That is not to say that citizens can’t have an input in the news. Images of Concorde on fire and the inside of the bombed train in London genuinely added to the story, and professionals were not in a position to film these. That is the sort of cooperation between “citizens” and the “mainstream media” that can work brilliantly. The rest is just awful, gimmicky rubbish.

This post by Kevin Anderson is very interesting. The key quote:

The mainstream media believes that “user-generated content” has to come through their sites, their walled gardens of tightly controlled participation, so they miss the vastly larger opportunity that exists on the internet as a whole.

Now, not only do I have to avoid the cash machines, bus shelters, scaffolding, slow pedestrians and bicyclists on George IV Bridge. I also have to avoid madmen with traffic cones! Gah!

On the fifth anniversary of the attacks, I thought I would write a post about my memories of that day. This is partly because it is really the first news story in my life where I might be asked the question, “where were you when you heard…?” Well, there was Princess Diana’s death, but I couldn’t give two shits about that, and it’s a really boring story anyway: I was in bed and my brother was in my room because he wanted to play the PlayStation.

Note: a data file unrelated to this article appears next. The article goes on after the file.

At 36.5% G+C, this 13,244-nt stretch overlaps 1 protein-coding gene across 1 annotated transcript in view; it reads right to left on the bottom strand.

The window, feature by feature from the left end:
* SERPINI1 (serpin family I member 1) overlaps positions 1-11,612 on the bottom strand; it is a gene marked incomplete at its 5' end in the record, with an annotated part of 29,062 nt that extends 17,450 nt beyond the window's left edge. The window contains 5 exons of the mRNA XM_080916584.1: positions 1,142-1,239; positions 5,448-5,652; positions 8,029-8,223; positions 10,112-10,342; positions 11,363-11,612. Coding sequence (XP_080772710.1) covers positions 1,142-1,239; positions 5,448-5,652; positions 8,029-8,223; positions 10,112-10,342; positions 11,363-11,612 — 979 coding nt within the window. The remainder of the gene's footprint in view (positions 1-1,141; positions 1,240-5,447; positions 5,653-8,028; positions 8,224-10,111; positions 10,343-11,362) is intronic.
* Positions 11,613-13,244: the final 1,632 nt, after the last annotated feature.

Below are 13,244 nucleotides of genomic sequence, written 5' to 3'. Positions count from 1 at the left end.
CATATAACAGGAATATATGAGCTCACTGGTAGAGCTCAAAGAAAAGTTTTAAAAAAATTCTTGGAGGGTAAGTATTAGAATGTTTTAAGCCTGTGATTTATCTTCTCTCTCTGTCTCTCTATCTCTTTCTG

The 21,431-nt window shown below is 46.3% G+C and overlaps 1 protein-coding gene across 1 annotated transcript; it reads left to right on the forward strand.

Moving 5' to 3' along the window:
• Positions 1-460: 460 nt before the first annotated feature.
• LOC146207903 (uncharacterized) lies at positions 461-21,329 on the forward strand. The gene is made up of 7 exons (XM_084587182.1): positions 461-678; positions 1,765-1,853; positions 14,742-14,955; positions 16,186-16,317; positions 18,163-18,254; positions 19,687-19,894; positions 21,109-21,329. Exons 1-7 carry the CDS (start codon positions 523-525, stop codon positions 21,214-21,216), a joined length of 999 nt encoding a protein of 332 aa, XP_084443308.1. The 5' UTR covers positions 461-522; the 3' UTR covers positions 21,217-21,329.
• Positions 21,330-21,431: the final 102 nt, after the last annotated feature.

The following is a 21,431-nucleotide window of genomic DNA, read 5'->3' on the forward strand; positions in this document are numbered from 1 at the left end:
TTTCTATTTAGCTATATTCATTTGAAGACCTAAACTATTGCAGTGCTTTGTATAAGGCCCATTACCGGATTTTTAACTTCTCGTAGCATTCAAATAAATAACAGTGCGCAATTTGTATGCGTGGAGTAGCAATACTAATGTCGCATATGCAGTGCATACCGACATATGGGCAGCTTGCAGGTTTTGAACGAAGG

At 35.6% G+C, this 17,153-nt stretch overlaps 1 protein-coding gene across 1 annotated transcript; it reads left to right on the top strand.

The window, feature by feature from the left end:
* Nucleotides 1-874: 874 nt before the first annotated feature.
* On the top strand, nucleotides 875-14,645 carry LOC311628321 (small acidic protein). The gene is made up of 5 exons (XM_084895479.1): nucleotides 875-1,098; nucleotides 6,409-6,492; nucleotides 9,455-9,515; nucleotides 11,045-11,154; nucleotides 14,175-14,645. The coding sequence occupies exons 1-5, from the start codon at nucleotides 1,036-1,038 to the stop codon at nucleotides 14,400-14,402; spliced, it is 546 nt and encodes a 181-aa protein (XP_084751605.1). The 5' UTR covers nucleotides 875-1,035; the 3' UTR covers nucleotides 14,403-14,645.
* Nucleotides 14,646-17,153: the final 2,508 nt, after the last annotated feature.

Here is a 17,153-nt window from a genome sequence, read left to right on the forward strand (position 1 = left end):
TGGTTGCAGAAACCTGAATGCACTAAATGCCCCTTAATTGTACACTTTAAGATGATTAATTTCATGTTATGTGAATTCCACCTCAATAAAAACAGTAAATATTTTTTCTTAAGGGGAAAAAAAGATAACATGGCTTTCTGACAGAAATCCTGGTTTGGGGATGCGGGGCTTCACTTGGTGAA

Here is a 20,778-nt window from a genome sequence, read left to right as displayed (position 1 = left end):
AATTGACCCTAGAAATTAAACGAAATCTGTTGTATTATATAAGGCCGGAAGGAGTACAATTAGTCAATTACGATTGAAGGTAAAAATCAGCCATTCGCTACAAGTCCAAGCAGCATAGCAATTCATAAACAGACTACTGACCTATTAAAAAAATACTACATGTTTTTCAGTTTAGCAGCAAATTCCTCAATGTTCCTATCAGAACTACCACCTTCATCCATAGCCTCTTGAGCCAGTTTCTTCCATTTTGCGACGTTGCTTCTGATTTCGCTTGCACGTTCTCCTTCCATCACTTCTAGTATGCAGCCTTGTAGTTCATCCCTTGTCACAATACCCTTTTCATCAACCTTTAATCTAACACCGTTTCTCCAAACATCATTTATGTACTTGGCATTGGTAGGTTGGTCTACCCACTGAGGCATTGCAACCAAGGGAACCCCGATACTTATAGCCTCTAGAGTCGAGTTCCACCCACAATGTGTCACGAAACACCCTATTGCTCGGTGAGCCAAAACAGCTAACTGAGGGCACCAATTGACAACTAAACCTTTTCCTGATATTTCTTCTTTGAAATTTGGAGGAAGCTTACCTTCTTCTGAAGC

When the attacks happened I was sitting in a classroom waiting for the most dreaded subject to be taught to us. German Writing, the worst subject I have ever had by a country mile. It got so bogged down in mundane technical stuff like grammar and suchlike that they actually separated it from the rest of German.

But ten minutes had gone since the period started, and there were no scrawls on the whiteboard. Our teacher went in between our classroom and the staff room sporadically. Eventually, one of the times he came back into the classroom, he did so while wheeling in a television. Needless to say, we weren’t going to be taught any German Writing that day.